Bromocriptine also increases libido in about 80 percent of those who take it, whether male or female. It has other unusual effects, as well. Some postmenopausal women given bromocriptine for excess prolactin begin menstrual cycling again and are warned to use contraceptives to prevent possible pregnancy at advanced ages. This phenomenon has interested us in the possible use of bromocriptine and related compounds for use against aging clocks (of which menopause is one).

Vasopressin is another pituitary hormone that has several functions, including regulation of urine volume. It is also involved in learning and memory. In a study of men in their 50s and 60s, 16 iu a day (about 8 snorts) of the intranasally administered prescription drug Diapid® (Sandoz), a synthetic version of vasopressin, caused a significant increase in memory and learning, as well as a faster reaction time, and did not have any side effects. (Vasopressin should be avoided by those with angina pectoris, however, because it may initiate an attack.)

We have been using vasopressin for its intelligence-boosting effects for a few years and also found that it prolongs and intensifies orgasms, an effect not mentioned in the scientific literature! It has a short half-life in vivo, less than two hours, and should therefore be used just before sex if it is to have the orgasm-enhancing effect.

A vitamin may be able to increase your sexual stamina. Vitamin B-5 (pantothenic acid or calcium pantothenate) is a part of the co-factor acetyl coenzyme A that is required to produce energy in the body via the Krebs cycle, and also for the manufacture of acetylcholine. B-5 should be taken with choline, lecithin, and, possibly, Deaner®. In one experiment, rats were provided with diets either deficient, adequate, or high in calcium pantothenate. They were then swum to exhaustion in 18 degrees C (64 degrees F) water. Swimming times were:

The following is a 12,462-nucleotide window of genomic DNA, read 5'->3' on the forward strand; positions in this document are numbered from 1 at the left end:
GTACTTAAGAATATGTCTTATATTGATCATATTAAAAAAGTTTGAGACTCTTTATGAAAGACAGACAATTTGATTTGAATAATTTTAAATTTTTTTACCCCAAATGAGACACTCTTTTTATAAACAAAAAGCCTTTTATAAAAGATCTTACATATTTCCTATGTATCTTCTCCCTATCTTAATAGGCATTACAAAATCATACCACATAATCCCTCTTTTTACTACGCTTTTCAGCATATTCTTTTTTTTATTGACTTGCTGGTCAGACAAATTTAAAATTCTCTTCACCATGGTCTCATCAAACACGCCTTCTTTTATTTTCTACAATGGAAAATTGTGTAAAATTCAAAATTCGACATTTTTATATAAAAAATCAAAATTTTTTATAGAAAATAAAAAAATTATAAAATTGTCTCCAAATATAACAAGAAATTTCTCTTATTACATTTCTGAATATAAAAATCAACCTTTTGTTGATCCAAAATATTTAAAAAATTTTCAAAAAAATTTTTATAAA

deficient 16 + ? 3 minutes
adequate 29 + ? 4 minutes
high 62 + ? 12 minutes

Human experiments with cold-water stress are in agreement with these findings.

A reasonable dose of calcium pantothenate (the most stable form of vitamin B-5) is 1–2 grams a day for a healthy adult. Start at a low dose and work up to the 1–2 grams over a period of a few days or so. Vitamin B-5 is a peristaltic stimulant and can be used as a very effective nonirritating laxative.

We have not yet mentioned the classical steroid sex hormones such as the androgens and estrogens. We have written quite a bit on this topic, including instructions for minimal-risk postmenopausal hormone replacement therapy, in our just-published book, Life Extension: a Practical Scientific Approach.

A list of scientific literature on this topic is available through REASON. Send a stamped, self-addressed envelope and ask for H&W references, July.

Durk Pearson and Sandy Shaw are consulting scientists and authors.